My novel is a three-volume historical fiction set in Medieval England (the 13th century).
(I’ve long had titles I thought were perfect for both the series and each book within it. More and more, though, I’m questioning their fit. As such, for now, my work will remain untitled.)
In 13th century England, a low-ranked lady with shrewd political and household management skills takes a secret job with a baron helping smooth his succession as a means of escaping her abusive father and securing a husband.
Women’s fiction; political; slight hints of fantasy (related to the unnatural phenomena people believed in during the medieval times); not a capital-R Romance novel, although it does contain some romantic elements
The first draft of all three books is complete. I’m currently revising the first book in preparation for future submission.
The Hostage, by Edmund Leighton (1852-1922). Not the eponymous subject of the painting itself, but rather the woman in the background with her head covered; the one staring directly at the viewer.
Lord Edward Terrin slowly closed the gap between us, his eyes never leaving me.
“I don’t still frighten you do I, Lady Aline?” he asked. “Of course, every lord expects some fear—and much obedience—from all the vassals beneath him. But I was certain you understood that as a person, albeit a person with two different colored eyes, I mean you no harm. Especially since I want you to come work for me.”
“Work for—?” I broke off, shaking my head. He was right in part: despite being alone with him in a garden, defenseless in the dead of nighttime, his eyes had since become the most menacing aspect of the situation. “Do I not already work for my lord through my efforts as the lady of Peak Castle? Don’t all vassals of Calderham work for my lord in all their varied capacities?”
“You all work for my father, the baron. What I want is for you to work solely for me.”
I spread my hands, at a loss. “Doing what?”
Lord Edward fell silent. He bent to retrieve the floral chaplet I’d dropped and began twisting it around in his hands.
“Lady, are you aware that my father is on his deathbed?” he eventually asked. Another cloud drifted overtop the moon as he spoke. Once again, his face withdrew into shadows, causing his words to arise, rather appropriately, like a voice from beyond the grave.
“I am aware of Lord Terrin’s imminent departure,” I replied.
“And do you know what happens after that?”
“After that, my lord will succeed Lord Terrin as his rightful heir and become the new baron of Calderham.”
The moon returned and lit the white of the flowers and Lord Edward’s hands as he continued to worry at the chaplet. “After that,” he said, his demeanor grim, “‘my lord’ is legally entitled to lay claim to his father’s lands, and if nothing else, to succeed him in name upon paying relief to the earl.
“But do you know what else sometimes happens when a lord dies? Sometimes it steels the hearts of his rivals—some of them legitimate, but all of them opportunistic—who then set their sights upon his heir. They would slice up that heir’s inheritance like meat from a spit if they could, if not each devour the entire haunch himself. And that’s without one’s father being a usurper.”
I clapped my hands to my mouth. “There are claimants to parts of Calderham?”
Lord Edward just looked at me, both his eyes dark with disbelief.
“I mean besides the obvious,” I amended.
Lord Edward sighed. “His vehemence notwithstanding, the Baron of Bradford is probably the least prepared person to move against me right now. My father’s ruinous campaign in Normandy, as well as ongoing raids of Bradford’s lands by the lords of Wentham and Balceter, have seen to that. You do know about Calderham’s alliance with Wentham and Balceter? You should; it was your father who came up with the idea, and who conducted the early negotiations to assess its feasibility.”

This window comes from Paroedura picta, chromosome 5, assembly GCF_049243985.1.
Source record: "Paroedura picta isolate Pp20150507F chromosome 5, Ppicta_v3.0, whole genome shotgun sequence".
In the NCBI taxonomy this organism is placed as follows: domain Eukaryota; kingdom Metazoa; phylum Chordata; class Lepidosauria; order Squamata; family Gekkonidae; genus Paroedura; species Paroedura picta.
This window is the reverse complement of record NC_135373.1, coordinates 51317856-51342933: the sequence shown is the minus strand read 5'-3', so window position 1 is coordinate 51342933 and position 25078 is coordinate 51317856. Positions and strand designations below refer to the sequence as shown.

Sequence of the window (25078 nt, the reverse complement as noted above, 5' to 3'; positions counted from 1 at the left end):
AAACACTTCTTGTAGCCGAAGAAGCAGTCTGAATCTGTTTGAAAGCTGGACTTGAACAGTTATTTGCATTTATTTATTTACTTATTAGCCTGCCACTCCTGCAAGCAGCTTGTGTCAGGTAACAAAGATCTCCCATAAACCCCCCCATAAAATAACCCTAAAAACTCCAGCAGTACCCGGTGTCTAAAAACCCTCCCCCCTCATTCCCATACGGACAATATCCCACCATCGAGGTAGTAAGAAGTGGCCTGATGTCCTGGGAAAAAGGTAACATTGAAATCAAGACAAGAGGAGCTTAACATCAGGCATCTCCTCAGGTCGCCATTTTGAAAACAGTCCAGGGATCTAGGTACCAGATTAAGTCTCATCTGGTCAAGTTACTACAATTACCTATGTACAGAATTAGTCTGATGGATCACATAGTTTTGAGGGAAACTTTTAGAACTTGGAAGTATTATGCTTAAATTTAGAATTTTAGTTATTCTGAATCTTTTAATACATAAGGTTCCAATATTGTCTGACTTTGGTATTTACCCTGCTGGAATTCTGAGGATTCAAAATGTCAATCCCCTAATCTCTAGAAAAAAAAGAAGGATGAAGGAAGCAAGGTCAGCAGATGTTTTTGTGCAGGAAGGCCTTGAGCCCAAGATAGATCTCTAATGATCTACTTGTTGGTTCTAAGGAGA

“In truth, my lord, the idea of a northern alliance to help keep Bradford at bay belonged to me.” My first official act as Peak’s lady of the household had been to persuade Sir Ellis to put the suggestion to Sir Gérard, who in turn communicated it to Lord Terrin. My second act had been to oversee all of Sir Ellis’s meetings at Peak with the two intractable and genuinely intimidating northern lords.
“There! You see?” Lord Edward shook the chaplet in one fist as if it had tried to argue with him. “I was right to inquire about this with you. You possess the very skills and attributes I require. I’ll succeed my father; of that I’m certain. But who’s to say how much of Calderham will remain for me to rule over when I do?”
“But who are these other, less beleaguered competitors of my lord’s, plotting to seize his lands as we speak?”
Near the garden’s entrance, from within one of the fruit trees, an owl echoed a high-pitched, shortened version of my query.
“That, Lady Aline, is what I want you to tell me. Identify all my potential rivals and assist me in eliminating them. Make me the baron of all of Calderham, at all costs. Do this for me, and I’ll reward you in the manner of your choosing. Anything—” Lord Edward paused and proffered my chaplet back to me, “—except for the crown of a baroness.”
It was my turn to fall silent, a desire to examine Lord Edward’s offer more closely warring against the instinct to reject it as a grand jape. He didn’t look to be jesting, though. Nor could I envisage such sport with someone he’d only just met under nowhere near the best of circumstances.
“How am I supposed to do that?” I asked. “How could I possibly figure out who in all the county represents a threat to my lord’s inheritance?”
“Who am I to instruct you in matters not unlike those you already deal with on a daily basis? I doubt I even know half of what you ladies do to keep a man’s holdings intact. What I do know, however, is that you’re the lady of Peak Castle, so that makes you one of the best.”